Iain was led into a waiting room with a wall of lockers for personal possessions. Placing his keys and glasses in Joanne’s handbag he sat and looked around nervously, there were only a couple other people in the waiting room who seemed to be doing pretty much the same. A nurse handed Iain a questionnaire to complete. It asked about things like pacemakers and iron filings in eyes, any metal in the body, that kind of thing. Iain answered the questions and returned the sheet to the nurse. Thankfully there was no need for him to change into one of those hospital gowns that leaves your back bare as he had no metal zips or buttons in his clothing, which wasn’t accidental – he had deliberately chosen a pair of jogging pants with a drawstring waist and a long sleeved t-shirt for today. After what seemed an eternity but was probably just a few minutes another nurse came and led Iain into the scanning room. Joanne locked her bag in a locker and followed. Looking at the scanner Iain felt faint, he had gone pale and backed up against the door to the room. Joanne saw this and held his hand, softly telling him it was OK. Iain relaxed a little and the radiographer told him what to do, which didn’t amount to much – lie down on the table and keep still. Iain laid down and the radiographer placed a pair of headphones on him before placing a cage over his head. Iain fought against the panic rising within him. His claustrophobia was telling him he needed to get that cage off but he remained still as the table was raised and placed at the entrance to the machine. Joanne squeezed his hand, knowing he was worried. In his other hand was a panic button. The radiographer had told him if he needed to stop for any reason whatsoever just to press it and he would be removed from the machine. Iain vowed not to use that button. The radiographer told him to close his eyes and as he was placed into the machine a laser scanned his face. Then he was in and the table stopped moving. Iain knew Joanne was still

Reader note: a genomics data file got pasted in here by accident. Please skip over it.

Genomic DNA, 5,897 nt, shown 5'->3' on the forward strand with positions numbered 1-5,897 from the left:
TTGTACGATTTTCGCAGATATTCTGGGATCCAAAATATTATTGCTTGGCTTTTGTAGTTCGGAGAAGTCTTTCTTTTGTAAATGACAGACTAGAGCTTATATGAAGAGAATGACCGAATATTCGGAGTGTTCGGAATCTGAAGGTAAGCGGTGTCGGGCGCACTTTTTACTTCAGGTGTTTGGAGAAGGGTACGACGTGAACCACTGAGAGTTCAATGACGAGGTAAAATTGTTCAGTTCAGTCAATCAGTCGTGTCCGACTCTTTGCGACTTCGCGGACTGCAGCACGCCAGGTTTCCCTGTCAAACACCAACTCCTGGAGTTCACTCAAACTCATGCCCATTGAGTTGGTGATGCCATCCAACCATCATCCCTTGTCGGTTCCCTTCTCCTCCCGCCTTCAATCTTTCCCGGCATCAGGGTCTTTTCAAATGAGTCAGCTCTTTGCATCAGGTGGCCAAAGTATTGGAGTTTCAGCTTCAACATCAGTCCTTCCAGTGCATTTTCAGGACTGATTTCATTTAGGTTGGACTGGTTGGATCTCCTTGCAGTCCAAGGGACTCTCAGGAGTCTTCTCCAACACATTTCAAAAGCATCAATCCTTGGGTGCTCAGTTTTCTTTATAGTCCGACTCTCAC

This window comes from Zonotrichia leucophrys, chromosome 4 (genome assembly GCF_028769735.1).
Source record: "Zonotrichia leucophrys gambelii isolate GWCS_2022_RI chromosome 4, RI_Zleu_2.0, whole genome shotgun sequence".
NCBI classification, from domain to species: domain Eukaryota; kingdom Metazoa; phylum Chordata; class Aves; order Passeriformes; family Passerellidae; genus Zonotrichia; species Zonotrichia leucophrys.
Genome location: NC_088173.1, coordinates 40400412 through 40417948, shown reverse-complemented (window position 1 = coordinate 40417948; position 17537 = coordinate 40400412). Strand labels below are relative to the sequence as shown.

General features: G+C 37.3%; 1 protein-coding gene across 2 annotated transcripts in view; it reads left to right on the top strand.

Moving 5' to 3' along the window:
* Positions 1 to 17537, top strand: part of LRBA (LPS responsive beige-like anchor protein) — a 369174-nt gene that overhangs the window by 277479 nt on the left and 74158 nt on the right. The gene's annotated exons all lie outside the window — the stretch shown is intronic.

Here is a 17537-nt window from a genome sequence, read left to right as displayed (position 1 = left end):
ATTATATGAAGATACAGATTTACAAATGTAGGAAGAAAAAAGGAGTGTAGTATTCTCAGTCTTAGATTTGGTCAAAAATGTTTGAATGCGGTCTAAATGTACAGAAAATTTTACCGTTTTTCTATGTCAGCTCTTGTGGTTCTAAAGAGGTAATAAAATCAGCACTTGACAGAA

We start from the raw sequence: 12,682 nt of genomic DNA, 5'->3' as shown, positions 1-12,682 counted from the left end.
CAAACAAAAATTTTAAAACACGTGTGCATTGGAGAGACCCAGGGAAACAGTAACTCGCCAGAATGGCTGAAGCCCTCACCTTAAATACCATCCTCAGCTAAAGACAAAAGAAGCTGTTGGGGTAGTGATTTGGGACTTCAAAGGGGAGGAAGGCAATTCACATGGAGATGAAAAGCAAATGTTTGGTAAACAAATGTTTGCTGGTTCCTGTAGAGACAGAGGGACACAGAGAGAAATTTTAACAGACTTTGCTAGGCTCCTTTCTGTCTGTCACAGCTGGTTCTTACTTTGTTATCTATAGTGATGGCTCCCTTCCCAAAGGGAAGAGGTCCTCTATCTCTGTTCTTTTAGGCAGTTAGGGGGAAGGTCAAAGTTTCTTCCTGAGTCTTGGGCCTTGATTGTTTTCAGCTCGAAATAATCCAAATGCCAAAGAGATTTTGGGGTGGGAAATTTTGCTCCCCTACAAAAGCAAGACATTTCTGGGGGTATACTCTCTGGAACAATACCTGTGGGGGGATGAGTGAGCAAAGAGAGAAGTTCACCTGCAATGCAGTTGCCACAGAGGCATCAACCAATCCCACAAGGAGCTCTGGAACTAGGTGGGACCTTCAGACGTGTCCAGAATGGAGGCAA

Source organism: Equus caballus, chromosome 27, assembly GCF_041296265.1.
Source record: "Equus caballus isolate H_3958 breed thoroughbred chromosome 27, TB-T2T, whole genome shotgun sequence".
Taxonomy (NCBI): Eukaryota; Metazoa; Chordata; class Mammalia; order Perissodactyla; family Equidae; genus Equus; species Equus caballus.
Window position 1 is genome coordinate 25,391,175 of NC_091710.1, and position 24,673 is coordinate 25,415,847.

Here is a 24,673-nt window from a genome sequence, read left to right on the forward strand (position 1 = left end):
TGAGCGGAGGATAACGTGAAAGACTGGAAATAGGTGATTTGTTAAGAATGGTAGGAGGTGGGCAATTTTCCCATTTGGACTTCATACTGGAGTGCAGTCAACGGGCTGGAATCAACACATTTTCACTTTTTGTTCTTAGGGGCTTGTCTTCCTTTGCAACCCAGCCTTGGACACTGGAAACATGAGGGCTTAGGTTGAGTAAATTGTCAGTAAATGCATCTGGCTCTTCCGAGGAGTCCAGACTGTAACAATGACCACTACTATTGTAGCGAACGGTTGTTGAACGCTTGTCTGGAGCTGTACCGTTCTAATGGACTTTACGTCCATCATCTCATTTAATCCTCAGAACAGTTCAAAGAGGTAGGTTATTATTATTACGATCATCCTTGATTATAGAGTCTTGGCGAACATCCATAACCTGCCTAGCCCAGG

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The Descent by Dan McIntyre

in the room as still held his hand. The radiographer spoke to him through the headphones, “You’re doing great Iain, we’re about to begin and you can open your eyes again if you want. I’ve got your CD here and I’ll pop it on in a moment. Please try to remain as still as possible and we should have you out of there in about half an hour.” Iain opened his eyes and instantly wished he hadn’t. The machine seemed to press in at him. He was in a tiny tunnel and could see nothing except the bars of the cage over his head and the walls of the tunnel about an inch away from his face. Inside his body was a turmoil but outside he stayed as still as possible. He had been moved further into the scanner and Joanne could no longer reach his hand so she had hold of his ankle instead. Dolly Parton’s voice came through the headphones, singing about starting over again. Iain concentrated on the words and blocked out the sound of the scanner as it got to work around him. It buzzed, banged and hummed loudly but Iain was singing along in his head and the scan seemed to be over in moments. Iain and Joanne gathered their things and left. Heading back to Mirfield they called at a small café where Joanne bought lunch for them both.